The yearly price increase tango has been with us over a decade. It’s outlasted DIRECTV’s stewardship by three different companies and it shows no sign of stopping. Surely you’ve already heard that prices on DIRECTV service will be rising between three and eight dollars per month, and that more cities are getting the dreaded regional sports package fee. I know that the average DIRECTV customer now pays over $100 per month, and I hear you — pile on all the electronic trickery, the apps and services, and they’re all great but it’s hard to stomach that $100 bill when there’s nothing good on TV.
Let’s get through the standard arguments so we can talk about what’s really going on.
It’s not DIRECTV’s fault.
This one is actually pretty true. DIRECTV actually marks up their channel costs less than they used to because they consistently absorb cost increases from greedy content providers. When you have these companies, the ones that provide local and national channels, increasing their fees by over 300%, that cost increase is hard to stomach. So DIRECTV actually does try to absorb a lot of that cost and pass as little as they can onto you.
You pay more, but you get more.
This year, DIRECTV rolled out 4K and local channel viewing on their app. They continue to freshen up their product line and (I can’t say more but) they are back on track to deliver a killer experience in 2017. There is more sports, more movies, and more channels than ever before. You pay more because you get more. I understand you may not personally care about the content they added, but that’s not the point.
It’s those sports deals. It’s their fault.
Again, true. Sports costs are ridiculous. More and more cities have multiple sports channels, and that’s why DIRECTV continues to charge a regional sports fee. There’s more to watch, so you pay more. In the past, DIRECTV simply paid everyone who asked, but starting a few years ago they started getting picky in the face of ridiculous price increases from some channels. That’s why they still don’t have Pac-12 and The Dodgers Channel… they’re simply too expensive.
DIRECTV’s execs have offered over and over to make these channels available a la carte so if you’re truly interested in them you can pay for them, but it’s the channel operators who shoot that down. They’d rather get a dollar from every single person even if that person doesn’t watch.
So what can you do?
Most people will simply suck it up and not do anything. That’s because it’s true, you really do get a great value with DIRECTV. You get live, streaming, on demand and pay-per-view all in one package, and it’s easy and reliable. You get better customer service and less downtime than cable. That’s worth paying for.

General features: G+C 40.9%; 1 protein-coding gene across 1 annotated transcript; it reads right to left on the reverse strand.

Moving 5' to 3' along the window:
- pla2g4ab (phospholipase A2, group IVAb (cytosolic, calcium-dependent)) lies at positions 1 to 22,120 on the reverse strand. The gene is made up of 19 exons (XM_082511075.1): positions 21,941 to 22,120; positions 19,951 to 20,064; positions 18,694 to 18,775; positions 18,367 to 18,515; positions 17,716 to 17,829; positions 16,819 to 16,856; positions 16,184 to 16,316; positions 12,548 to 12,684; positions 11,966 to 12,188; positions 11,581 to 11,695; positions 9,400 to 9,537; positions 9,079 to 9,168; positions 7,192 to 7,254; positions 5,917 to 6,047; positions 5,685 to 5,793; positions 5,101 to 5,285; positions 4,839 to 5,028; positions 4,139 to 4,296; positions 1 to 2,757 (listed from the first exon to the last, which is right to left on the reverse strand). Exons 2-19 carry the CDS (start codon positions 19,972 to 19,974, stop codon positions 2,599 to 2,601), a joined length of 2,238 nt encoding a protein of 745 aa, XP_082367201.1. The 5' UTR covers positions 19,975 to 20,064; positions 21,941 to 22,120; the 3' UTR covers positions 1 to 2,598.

Some people will move over to DIRECTV NOW, the new streaming service that is less expensive but offers fewer features than DIRECTV. Some will move to competitive services which offer even lower prices but even less value in the long run. And some people will just give up.
Then there are the smart ones, who will take this as the opportunity to check out everything that live, free, over-the-air TV has to offer. They’ll get an antenna from Solid Signal and enjoy dozens of free channels on their TVs. They’ll realize what they’ve been missing all along.
What’s the solution here?
At some point it has to tip. Content providers have to realize that with declining ratings, their channels can’t go up in price every year. Some of them will have to realize that it’s not worth putting up seven channels full of identical programming when people watch stuff on DVRs and on demand far more than they used to. At some point, prices will go down.
Think of it this way: fifty years ago, telephone service was ludicrously expensive. Local calls were covered for most people by a single charge, but long distance was charged by the minute. Things changed somewhat, with long distance getting competitive, but the real change came when local phone companies realized that people didn’t get the value they used to from phones. They had the internet, they had Skype, they had cell phones. All of a sudden, local phone service dropped in price and it’s practically free now if you bundle it with something you care about. The market has a way of correcting itself that way.
Am I saying that in the future, DIRECTV will be almost free if you bundle it? “Almost free” is a pretty high bar to set, but it’s very clear that once DIRECTV gets past the greedy corporations holding it hostage, prices will drop… especially if you bundle with AT&T internet or wireless service. It’s coming, and the only question is: when?